Vesicle-associated spectrin has been shown to be important for attaching the dynein-dynactin complex to its cargo and supporting its motility (Holleran et al., 1996, 2001; Muresan et al., 2001). We wanted to determine whether spectrin was required for transporting synaptic vesicle proteins. A functional spectrin cytoskeleton comprises heterotetramers of two α and two β subunits (Bennett and Baines, 2001). C. elegans has only three genes that encode the α- and β-spectrins, namely spc-1, unc-70, and sma-1 (McKeown et al., 1998; Hammarlund et al., 2000; Moorthy et al., 2000; Norman and Moerman, 2002). We assessed SNB-1::GFP localization in two unc-70 alleles that encode the β-spectrin known to be expressed in neurons (Hammarlund et al., 2000; Moorthy et al., 2000). unc-70(e524ts) is a viable semidominant allele in which only 6% of the animals have any misaccumulation of SNB-1::GFP (Fig. 7b, Table 1). The null allele unc-70(s1502) is subviable, and only 25% of the animals have any misaccumulation of SNB-1::GFP (Hammarlund et al., 2000) (Fig. 7c). Only 33% of adult animals carrying a null allele in βH-spectrin sma-1, which expresses predominantly in the epithelia of embryos, have misaccumulations in the nose (McKeown et al., 1998). The size of the misaccumulations in all β-spectrin mutants is smaller than those in dhc-1 or dnc-2 dynamitin-overexpressing animals (Fig. 7, compare d, a). For instance, misaccumulations in Sma-1 animals are ∼2.5 times less in size than in dhc-1 mutants (Table 1). The β-spectrin mutants also differ from the dynein complex mutants in that they show no age-related increase in the size of misaccumulations and have no hyper-accumulations of SNB-1::GFP in the nerve ring. Surprisingly, these data suggest that spectrin, long proposed as the receptor for dynein- and dynactin-dependent vesicular cargo, is not essential for the transport of neuronal dynein cargo identified here.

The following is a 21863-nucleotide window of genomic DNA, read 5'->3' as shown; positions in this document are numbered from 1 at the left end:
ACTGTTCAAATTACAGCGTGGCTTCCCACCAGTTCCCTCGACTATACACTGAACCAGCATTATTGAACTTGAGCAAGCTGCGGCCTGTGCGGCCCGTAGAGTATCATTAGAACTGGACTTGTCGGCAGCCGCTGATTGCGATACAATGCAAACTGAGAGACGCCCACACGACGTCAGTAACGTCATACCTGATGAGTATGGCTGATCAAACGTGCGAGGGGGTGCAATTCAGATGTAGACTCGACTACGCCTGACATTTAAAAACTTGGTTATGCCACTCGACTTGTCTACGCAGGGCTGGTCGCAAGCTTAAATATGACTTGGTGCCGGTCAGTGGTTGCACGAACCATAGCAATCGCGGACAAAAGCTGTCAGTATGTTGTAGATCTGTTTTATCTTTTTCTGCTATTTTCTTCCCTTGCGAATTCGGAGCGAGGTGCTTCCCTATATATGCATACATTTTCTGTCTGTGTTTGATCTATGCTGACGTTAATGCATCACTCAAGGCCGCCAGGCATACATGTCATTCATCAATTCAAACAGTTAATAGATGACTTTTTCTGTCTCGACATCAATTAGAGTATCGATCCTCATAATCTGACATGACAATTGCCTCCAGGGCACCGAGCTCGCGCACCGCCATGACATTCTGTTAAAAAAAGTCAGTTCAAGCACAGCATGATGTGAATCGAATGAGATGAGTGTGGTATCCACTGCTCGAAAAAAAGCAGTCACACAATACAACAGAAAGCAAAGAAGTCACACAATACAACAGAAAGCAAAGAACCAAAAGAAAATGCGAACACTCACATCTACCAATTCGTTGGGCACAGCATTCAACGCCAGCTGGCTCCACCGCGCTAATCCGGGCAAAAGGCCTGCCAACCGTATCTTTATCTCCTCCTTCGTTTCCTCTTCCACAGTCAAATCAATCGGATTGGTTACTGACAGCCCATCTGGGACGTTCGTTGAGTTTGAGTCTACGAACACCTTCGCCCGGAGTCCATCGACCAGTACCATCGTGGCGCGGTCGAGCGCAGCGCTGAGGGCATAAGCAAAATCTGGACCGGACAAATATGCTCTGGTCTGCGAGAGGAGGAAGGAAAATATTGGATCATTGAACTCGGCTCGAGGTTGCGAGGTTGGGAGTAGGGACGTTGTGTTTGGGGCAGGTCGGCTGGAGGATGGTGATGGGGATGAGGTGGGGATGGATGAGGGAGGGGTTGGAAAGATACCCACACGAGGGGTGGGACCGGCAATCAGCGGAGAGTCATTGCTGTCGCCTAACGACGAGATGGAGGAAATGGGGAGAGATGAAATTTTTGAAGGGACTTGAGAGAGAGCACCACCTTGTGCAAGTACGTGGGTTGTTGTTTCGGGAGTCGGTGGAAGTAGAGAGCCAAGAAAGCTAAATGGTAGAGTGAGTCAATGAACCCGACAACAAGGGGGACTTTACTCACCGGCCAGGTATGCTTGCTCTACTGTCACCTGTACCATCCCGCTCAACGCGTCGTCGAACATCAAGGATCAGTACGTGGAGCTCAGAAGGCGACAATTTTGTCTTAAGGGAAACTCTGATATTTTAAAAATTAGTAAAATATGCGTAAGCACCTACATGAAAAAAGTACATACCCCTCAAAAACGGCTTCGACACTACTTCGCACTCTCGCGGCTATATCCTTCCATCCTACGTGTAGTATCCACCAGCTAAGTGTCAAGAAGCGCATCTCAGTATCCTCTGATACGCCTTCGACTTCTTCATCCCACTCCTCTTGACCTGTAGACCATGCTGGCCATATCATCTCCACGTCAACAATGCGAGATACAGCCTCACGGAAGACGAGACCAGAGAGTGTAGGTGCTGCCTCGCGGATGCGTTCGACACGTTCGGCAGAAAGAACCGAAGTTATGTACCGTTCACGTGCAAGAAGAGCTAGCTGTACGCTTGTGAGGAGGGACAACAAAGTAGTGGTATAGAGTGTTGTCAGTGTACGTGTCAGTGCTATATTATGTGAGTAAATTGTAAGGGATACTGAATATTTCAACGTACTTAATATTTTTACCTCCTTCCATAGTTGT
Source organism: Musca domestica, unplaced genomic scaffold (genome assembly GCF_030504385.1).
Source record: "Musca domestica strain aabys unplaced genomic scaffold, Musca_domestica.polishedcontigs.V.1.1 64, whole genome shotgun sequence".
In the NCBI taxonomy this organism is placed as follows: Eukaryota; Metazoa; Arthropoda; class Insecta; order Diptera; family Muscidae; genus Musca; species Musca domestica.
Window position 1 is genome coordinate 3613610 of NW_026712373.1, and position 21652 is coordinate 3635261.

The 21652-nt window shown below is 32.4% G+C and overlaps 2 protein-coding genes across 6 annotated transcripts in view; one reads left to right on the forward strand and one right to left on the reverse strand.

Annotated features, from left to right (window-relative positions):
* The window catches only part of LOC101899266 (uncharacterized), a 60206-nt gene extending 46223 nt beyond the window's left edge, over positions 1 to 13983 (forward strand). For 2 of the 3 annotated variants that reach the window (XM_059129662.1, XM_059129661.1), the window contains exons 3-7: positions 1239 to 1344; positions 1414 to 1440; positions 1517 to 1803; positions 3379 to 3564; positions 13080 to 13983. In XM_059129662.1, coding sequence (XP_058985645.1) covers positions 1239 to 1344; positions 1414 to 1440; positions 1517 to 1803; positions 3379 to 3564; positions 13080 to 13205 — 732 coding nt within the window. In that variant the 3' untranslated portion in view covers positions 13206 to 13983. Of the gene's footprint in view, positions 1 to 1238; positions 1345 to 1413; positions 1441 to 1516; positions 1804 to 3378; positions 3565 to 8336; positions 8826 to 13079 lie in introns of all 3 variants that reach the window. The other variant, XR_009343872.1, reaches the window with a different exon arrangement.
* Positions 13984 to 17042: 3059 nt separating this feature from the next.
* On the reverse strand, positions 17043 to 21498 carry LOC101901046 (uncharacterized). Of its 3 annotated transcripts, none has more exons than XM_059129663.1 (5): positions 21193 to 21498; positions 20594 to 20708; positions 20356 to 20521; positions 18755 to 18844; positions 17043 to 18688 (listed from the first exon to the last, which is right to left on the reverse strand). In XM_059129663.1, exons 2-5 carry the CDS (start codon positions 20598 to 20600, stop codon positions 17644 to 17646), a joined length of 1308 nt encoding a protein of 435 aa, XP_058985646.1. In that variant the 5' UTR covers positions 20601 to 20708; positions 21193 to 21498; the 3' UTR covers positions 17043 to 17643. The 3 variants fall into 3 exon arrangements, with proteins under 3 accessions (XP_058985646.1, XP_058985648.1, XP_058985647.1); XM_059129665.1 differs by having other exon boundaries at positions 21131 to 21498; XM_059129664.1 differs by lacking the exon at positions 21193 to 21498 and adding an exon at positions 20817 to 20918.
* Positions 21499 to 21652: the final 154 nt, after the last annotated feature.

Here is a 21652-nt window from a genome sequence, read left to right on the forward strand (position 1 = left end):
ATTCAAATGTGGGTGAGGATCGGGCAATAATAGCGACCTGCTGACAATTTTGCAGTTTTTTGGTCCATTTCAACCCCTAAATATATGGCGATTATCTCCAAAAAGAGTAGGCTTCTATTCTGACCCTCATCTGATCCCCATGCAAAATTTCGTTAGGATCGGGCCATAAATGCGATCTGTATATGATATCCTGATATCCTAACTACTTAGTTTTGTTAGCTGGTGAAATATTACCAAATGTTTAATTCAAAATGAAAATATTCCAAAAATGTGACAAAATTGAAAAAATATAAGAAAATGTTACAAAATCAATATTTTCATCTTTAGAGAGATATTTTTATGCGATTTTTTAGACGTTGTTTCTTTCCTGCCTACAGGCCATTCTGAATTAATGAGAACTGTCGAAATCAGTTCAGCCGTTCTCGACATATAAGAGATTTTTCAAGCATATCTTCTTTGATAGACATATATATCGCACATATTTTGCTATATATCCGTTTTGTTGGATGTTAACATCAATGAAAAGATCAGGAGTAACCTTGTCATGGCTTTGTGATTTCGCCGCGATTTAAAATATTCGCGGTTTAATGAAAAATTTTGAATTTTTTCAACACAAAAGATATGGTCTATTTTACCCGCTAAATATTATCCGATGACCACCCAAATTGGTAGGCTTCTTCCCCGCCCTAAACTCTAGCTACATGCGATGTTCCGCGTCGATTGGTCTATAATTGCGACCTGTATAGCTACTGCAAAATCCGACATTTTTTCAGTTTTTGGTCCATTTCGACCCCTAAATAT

Increased severity of some phenotypes with age
We wanted to determine the consequences of selective retrograde transport defects for the organism. Disruption of certain dynein complex components has been linked to motor neuron disease phenotypes such as ALS (LaMonte et al., 2002; Hafezparast et al., 2003; Puls et al., 2003). A hallmark of such diseases is that phenotypes are progressive, becoming more severe with age and often resulting in death. Interestingly, some phenotypes of dhc-1 and dli-1 animals were enhanced with age, and animals died prematurely. The size of the misaccumulations in dhc-1 and dli-1 doubled over the course of 5 d (Fig. 8A), correlating with decreased locomotion. The number of misaccumulations in a neuronal process also increased in older animals. In 1-d-old adult dhc-1(js121) and dli-1(js351) animals, 73% (27 of 37) and 54% (15 of 28) of the neuronal processes had only a single misaccumulation. In 5-d-old adult animals, ∼75% of the neuronal processes had more than one misaccumulation: 15 of 20 and 20 of 26 for dhc-1(js121) and dli-1(js351) respectively.
Neuromuscular junction synapses were visualized by SNB-1::GFP expressed in VD and DD motor neurons using the transgenic strain juIs1 (Hallam and Jin, 1998). In 1-d-old adult dhc-1(js121) animals, SNB-1::GFP puncta that marked neuromuscular junction synapses appeared mostly normal, although occasional larger aggregates were observed (Fig. 9b,d). In 5- to 6-d-old adult dhc-1(js121) animals, the SNB-1::GFP pattern was more disorganized compared with age-matched controls. Occasional clumps that may represent cargo accumulations were observed. Furthermore, unusually shaped and widely spaced puncta were observed, consistent with both structural changes in synapse morphology and possible synapse retraction or loss (Fig. 9f,h,j). The number of motor neurons visualized by juIs1 in 5-d-old dhc-1(js121) adults was not different from that of wild type (data not shown). The dhc-1 and dli-1 mutants had locomotory defects even as young adults and moved ∼1.3 times slower than wild type (Fig. 8B). As wild-type animals age, their velocities decline to approximately half that of young adults. However, the 5-d-old adult dhc-1 and dli-1 animals are more severely affected with age and move at velocities fivefold to eightfold slower than 1-d-old mutant animals. As in other animal models for ALS, C. elegans dynein mutants died prematurely. Wild-type adults live ∼17.43 ± 0.98 d (mean ± SEM), whereas dhc-1 and dli-1 adults have average life spans of 9.04 ± 0.64 and 10.04 ± 0.74 d, respectively (p < 1 × 10-8). It was striking that no mutant animals survived past 15 d, whereas 66% of the wild-type animals were still alive (Fig. 8C). The features of dynein mutants, namely age dependent worsening of locomotion, increase in size and number of misaccumulations, and reduced life span, have all been observed in certain neurodegenerative diseases (Cleveland and Rothstein, 2001).